Captain Dobbin

CAPTAIN Dobbin, having retired from the South Seas
In the dumb tides of , with a handful of shells,
A few poisoned arrows, a cask of pearls,
And five thousand pounds in the colonial funds,
.....

Kenneth Slessor
Only Words... My Son

Yield to love; both a proper self-love
and a sincere love for others.
One that will do no harm to you or your neighbor,
both here and for eternity.
.....
David Carolissen

David Carolissen
Satires Of Circumstance In Fifteen Glimpses Viii: In The St

He enters, and mute on the edge of a chair
Sits a thin-faced lady, a stranger there,
A type of decayed gentility;
And by some small signs he well can guess
.....
Thomas Hardy

Thomas Hardy
The Laughing Heart

your life is your life
don't let it be clubbed into dank submission.
be on the watch.
there are ways out.
.....

Charles Bukowski
Admetus

To my friend, Ralph Waldo Emerson.


He who could beard the lion in his lair,
.....
Emma Lazarus

Emma Lazarus
The Iliad: Book 22

Thus the Trojans in the city, scared like fawns, wiped the sweat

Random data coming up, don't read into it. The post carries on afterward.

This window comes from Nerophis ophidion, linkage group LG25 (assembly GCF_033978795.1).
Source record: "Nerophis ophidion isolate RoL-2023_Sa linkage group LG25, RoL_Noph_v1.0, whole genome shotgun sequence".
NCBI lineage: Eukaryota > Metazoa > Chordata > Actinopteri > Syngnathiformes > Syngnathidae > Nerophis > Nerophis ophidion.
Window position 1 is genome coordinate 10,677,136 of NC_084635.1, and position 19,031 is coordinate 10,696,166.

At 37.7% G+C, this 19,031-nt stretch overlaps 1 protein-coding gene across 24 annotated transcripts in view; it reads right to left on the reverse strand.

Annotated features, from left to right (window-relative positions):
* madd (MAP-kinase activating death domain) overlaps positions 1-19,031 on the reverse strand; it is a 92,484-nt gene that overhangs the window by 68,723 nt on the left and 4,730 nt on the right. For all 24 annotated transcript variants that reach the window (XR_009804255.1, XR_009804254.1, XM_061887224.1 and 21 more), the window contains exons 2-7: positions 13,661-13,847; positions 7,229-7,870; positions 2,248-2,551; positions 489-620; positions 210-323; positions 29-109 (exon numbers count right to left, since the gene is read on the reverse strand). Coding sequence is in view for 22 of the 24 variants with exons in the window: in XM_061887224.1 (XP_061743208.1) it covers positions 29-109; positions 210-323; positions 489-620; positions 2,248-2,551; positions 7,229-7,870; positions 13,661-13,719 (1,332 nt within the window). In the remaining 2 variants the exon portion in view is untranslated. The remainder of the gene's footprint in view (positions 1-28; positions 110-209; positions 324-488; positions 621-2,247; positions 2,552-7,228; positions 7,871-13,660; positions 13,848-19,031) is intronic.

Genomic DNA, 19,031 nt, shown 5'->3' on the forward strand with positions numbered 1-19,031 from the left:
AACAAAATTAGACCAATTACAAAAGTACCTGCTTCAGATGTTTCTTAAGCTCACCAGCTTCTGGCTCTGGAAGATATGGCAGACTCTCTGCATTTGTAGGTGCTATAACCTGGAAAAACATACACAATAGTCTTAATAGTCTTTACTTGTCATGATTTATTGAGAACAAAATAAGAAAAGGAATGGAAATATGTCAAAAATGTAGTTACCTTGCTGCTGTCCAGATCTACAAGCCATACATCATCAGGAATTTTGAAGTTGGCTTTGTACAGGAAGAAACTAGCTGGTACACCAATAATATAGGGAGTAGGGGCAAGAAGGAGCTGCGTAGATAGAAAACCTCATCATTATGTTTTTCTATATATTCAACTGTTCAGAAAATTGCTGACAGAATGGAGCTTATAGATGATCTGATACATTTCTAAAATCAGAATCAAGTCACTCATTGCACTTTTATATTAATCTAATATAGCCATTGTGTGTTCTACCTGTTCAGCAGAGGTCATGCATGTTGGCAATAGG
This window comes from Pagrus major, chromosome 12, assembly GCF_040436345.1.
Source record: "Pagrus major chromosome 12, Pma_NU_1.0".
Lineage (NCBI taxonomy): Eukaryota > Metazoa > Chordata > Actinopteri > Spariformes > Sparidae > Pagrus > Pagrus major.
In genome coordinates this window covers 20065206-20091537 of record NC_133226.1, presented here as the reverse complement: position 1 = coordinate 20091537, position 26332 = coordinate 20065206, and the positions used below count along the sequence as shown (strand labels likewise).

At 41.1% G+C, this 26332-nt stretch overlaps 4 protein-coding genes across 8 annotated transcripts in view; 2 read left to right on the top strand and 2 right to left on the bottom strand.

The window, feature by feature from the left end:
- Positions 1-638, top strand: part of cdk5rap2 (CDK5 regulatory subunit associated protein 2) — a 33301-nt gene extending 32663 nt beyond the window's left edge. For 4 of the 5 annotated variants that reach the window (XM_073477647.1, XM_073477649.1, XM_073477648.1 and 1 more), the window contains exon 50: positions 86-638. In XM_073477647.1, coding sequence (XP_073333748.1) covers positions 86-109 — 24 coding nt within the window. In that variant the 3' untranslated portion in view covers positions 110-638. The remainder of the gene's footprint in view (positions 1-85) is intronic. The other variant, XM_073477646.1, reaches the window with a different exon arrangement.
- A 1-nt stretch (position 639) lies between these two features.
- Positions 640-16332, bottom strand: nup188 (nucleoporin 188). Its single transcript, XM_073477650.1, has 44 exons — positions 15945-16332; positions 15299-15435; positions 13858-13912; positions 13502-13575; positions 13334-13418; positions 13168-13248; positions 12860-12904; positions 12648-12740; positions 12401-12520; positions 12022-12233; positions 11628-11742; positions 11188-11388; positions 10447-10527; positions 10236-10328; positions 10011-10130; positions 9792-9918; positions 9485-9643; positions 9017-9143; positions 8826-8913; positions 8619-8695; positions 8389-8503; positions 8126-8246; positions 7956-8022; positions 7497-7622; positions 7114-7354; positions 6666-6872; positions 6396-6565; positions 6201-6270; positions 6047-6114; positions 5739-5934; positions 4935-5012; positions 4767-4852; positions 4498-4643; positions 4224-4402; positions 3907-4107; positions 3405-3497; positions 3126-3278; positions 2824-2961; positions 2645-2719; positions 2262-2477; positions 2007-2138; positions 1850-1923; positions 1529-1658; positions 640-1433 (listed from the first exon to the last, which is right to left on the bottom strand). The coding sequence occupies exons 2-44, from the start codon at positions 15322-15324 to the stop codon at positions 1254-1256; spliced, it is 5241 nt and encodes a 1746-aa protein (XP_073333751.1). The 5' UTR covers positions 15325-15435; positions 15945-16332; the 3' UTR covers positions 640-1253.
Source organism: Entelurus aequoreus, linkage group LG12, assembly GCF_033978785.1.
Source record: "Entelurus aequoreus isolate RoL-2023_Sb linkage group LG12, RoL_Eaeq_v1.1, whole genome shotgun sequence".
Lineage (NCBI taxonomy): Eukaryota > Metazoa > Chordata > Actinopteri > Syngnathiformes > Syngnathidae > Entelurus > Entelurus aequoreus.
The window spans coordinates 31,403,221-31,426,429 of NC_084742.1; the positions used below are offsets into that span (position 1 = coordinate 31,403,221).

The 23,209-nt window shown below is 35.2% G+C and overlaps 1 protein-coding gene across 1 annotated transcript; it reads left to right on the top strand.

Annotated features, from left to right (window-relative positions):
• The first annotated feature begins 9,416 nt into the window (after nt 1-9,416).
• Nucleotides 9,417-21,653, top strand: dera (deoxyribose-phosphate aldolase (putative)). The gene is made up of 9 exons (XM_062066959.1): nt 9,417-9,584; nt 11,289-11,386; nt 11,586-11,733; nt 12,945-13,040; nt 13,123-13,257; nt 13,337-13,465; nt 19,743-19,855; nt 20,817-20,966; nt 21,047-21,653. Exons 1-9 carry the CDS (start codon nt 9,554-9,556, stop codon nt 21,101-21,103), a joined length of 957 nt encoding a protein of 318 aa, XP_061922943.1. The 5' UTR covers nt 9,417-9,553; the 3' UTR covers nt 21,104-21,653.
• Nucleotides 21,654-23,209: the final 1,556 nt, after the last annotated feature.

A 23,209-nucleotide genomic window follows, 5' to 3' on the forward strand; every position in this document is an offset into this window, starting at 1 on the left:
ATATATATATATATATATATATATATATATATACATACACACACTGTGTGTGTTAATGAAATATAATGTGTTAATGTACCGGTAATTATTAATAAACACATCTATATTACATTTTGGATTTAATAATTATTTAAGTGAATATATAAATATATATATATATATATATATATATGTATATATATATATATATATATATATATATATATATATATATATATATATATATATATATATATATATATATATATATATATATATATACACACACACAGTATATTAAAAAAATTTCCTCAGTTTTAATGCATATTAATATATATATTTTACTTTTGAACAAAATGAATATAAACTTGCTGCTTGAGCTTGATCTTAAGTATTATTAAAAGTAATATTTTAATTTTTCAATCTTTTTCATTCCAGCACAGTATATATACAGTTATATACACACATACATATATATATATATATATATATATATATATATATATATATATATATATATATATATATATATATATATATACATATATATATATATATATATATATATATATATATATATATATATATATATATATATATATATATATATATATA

from off them and drank to quench their thirst, leaning against the
goodly battlements, while the Achaeans with their shields laid upon
their shoulders drew close up to the walls. But stern fate bade Hector
.....

Homer
A Remonstrance With The Fair

There are thoughts that the mind cannot fathom,
The mind of the animal male;
But woman abundantly hath 'em,
And mostly her notions prevail.
.....
Andrew Lang

Andrew Lang
Comus

A Masque Presented At Ludlow Castle, 1634, Before

The Earl Of Bridgewater, Then President Of Wales.

.....
John Milton

John Milton
Psalm 118

v.22-27
S. M.
An hosanna for the Lord's day; or, A new song of salvation by Christ.

.....
Isaac Watts

Isaac Watts
A Forest Hymn

The groves were God's first temples. Ere man learned
To hew the shaft, and lay the architrave,
And spread the roof above them,-ere he framed
The lofty vault, to gather and roll back
.....
William Cullen Bryant

William Cullen Bryant
Choices

They offer you many things,
I a few.
Moonlight on the play of fountains at night
With water sparkling a drowsy monotone,
.....
Carl Sandburg

Carl Sandburg
Philemon

Ye blooming youth, possest of every grace,
Which can delight the eye, or please the ear,
Who boast a polish'd mind and faultless face,
Awhile the councils of Philemon hear!
.....
Matilda Betham

Matilda Betham
Pentecost

After the death of our son

Neither the sorrows of afternoon, waiting in the silent house,
Nor the night no sleep relieves, when memory
.....

Dana Gioia
Supposing That I Should Have The Courage

Supposing that I should have the courage
To let a red sword of virtue
Plunge into my heart,
Letting to the weeds of the ground
.....
Stephen Crane

Stephen Crane